SOLEDAD — An estimated three-dozen protesters gathered at the front driveway of Salinas Valley State Prison and the Correctional Training Facility in Soledad on Aug. 6, before moving to Monterey County Jail in Salinas that afternoon as part of a statewide effort calling for prison reform.
Organized by the group We Are Their Voices, the protesters cited concerns over Covid-19 safety, mistreatment by correctional officers, overcrowding and the for-profit nature of prison operations. They asked for improved conditions, an end to mass incarceration and early release of the incarcerated in light of the Covid-19 pandemic.
“We’re busy in every prison and speaking out for our loved ones, not just about coronavirus, but about mass incarceration, and to have our loved one’s voices be heard,” said one of the protest organizers, a woman who said she didn’t want to give her name, but identified herself as Dawn Marie.
“We have started a movement of wives, fathers, brothers, sisters, loved ones,” Marie continued. “You don’t even have to have a loved one incarcerated. You’re tired of the system and what goes on within the system. So we are visiting every prison within California.”
Marie said the group is calling for Gov. Gavin Newsom and Secretary for California Department of Corrections and Rehabilitation Ralph Diaz to commit to having CDCR review sentences and rehabilitation progress to consider prisoner releases.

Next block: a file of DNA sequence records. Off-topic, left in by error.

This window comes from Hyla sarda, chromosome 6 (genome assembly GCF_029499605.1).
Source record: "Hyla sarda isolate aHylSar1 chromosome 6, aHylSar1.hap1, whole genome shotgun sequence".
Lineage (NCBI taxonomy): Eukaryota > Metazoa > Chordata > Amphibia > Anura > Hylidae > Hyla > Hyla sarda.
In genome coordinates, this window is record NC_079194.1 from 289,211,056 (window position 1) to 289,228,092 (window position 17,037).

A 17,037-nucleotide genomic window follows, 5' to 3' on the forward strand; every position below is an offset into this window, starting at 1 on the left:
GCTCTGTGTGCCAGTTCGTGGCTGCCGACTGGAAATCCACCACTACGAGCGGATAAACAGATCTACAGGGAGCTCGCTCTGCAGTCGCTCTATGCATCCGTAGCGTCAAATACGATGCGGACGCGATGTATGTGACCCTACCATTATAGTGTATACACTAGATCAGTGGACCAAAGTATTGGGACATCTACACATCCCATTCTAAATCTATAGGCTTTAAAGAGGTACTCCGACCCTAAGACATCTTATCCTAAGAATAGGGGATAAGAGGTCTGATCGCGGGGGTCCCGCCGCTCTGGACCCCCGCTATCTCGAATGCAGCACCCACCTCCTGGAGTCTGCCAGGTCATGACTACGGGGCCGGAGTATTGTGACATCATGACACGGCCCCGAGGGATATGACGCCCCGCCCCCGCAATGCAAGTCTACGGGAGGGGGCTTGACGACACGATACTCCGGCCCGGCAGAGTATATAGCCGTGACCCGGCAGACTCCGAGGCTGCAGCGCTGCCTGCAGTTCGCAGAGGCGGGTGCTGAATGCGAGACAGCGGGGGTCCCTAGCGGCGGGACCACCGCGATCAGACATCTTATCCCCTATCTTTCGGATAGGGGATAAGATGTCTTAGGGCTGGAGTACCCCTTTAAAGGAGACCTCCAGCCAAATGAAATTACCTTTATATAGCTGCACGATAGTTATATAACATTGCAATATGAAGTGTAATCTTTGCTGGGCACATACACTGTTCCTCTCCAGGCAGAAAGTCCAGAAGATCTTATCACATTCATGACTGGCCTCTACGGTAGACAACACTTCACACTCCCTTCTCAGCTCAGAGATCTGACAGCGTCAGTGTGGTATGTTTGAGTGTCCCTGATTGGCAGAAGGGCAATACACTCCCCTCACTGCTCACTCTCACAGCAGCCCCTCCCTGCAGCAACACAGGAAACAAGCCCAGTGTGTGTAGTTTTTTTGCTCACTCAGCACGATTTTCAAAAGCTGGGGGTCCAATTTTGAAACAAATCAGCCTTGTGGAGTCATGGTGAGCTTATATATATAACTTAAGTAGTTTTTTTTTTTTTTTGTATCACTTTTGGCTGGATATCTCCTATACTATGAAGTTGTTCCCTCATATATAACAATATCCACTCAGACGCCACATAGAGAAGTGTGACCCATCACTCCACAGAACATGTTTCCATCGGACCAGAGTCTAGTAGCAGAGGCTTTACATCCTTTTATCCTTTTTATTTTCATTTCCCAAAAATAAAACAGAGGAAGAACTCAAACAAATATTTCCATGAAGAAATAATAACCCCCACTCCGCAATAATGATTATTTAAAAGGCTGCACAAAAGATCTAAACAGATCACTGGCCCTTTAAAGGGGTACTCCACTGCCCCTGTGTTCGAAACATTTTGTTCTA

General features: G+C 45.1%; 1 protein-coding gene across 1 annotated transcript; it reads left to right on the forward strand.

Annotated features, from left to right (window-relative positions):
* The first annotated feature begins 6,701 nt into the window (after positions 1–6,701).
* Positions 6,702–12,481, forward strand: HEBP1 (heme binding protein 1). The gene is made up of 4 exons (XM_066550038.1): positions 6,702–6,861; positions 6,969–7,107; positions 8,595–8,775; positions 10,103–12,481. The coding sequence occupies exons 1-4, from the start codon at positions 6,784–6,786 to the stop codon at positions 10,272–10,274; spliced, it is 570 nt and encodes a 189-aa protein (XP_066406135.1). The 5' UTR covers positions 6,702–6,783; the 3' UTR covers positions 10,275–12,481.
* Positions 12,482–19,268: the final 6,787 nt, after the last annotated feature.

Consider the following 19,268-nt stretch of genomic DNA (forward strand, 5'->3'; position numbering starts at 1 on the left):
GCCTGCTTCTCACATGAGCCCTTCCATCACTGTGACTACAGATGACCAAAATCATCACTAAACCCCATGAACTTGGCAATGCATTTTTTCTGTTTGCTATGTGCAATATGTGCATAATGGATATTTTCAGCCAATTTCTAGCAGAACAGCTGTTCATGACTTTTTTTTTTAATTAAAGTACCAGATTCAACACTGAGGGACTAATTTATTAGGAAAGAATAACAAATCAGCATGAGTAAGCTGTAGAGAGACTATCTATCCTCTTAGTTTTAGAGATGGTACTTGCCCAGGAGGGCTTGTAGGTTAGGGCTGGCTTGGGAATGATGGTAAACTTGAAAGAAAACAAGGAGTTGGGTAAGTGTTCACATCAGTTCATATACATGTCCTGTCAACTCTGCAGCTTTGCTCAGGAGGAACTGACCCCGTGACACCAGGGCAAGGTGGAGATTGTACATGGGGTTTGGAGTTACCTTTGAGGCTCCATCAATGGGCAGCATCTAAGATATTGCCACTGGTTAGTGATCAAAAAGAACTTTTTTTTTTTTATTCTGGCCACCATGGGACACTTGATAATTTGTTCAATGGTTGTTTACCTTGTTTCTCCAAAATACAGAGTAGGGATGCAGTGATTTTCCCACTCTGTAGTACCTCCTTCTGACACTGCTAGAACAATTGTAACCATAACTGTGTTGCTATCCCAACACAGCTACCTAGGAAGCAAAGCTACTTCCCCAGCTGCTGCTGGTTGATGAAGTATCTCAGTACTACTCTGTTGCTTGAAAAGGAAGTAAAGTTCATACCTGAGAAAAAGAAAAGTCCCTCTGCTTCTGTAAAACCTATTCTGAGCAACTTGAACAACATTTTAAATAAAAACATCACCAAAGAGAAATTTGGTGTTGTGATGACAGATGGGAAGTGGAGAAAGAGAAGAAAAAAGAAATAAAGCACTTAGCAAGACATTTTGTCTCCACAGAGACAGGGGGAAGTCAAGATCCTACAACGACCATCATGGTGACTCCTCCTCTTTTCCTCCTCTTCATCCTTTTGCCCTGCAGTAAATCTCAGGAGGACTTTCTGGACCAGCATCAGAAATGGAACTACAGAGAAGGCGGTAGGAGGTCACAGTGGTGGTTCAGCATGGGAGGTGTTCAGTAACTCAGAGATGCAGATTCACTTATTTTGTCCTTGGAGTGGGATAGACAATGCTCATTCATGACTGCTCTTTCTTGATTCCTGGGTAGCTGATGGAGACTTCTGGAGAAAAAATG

“I’m not asking for you to open those gates and let them all go, I know there’s victims,” Marie said.
She explained that an evaluation of crimes, sentences and rehabilitation is in order for each prisoner in California.
“There’s men and women in prison who are doing life for some petty crimes,” Marie said. “I have loved ones in the system.”
Marie added that she has loved ones who also work in the system, giving her a perspective from both sides.
“Those COs (correctional officers) have loved ones to go home to, just like our loved ones have family to go home to,” she said. “We’re going to be out here, we’re going to keep fighting for change to mass incarceration.”
The name of the group fits the purpose, as Marie explained people tend to ignore the voices of inmates, itself a term the group declared a pejorative akin to identifying someone by a number. The phrase they preferred was “incarcerated loved one.”
“Incarcerated people, the public doesn’t listen to them, they feel that you did the crime, you do the time,” Marie said. “I just ask that people step back and be open minded. Everybody is so quick to judge, across the board … you never know what life is going to bring you. Have some compassion and don’t look at them as a number or an inmate. They’re not an inmate, they’re our loved ones.”
The trip to the county jail in Salinas was sparked more by concerns over the spread of Covid-19, Marie said.
“There’s been a mass sweep of coronavirus in there and the jails are not following protocol,” she said. “I just had a loved one go through the system of a jail. They put them in there, no hand sanitizer, it’s filthy, no masks. They put them in a cell together while they process their paperwork and then they move them into the jail.”
According to Marie, the protest at the jail carried the same message as the protest at the prison: a demand for change. Marie said We Are Their Voices plans to regroup and put on another protest in Sacramento in October.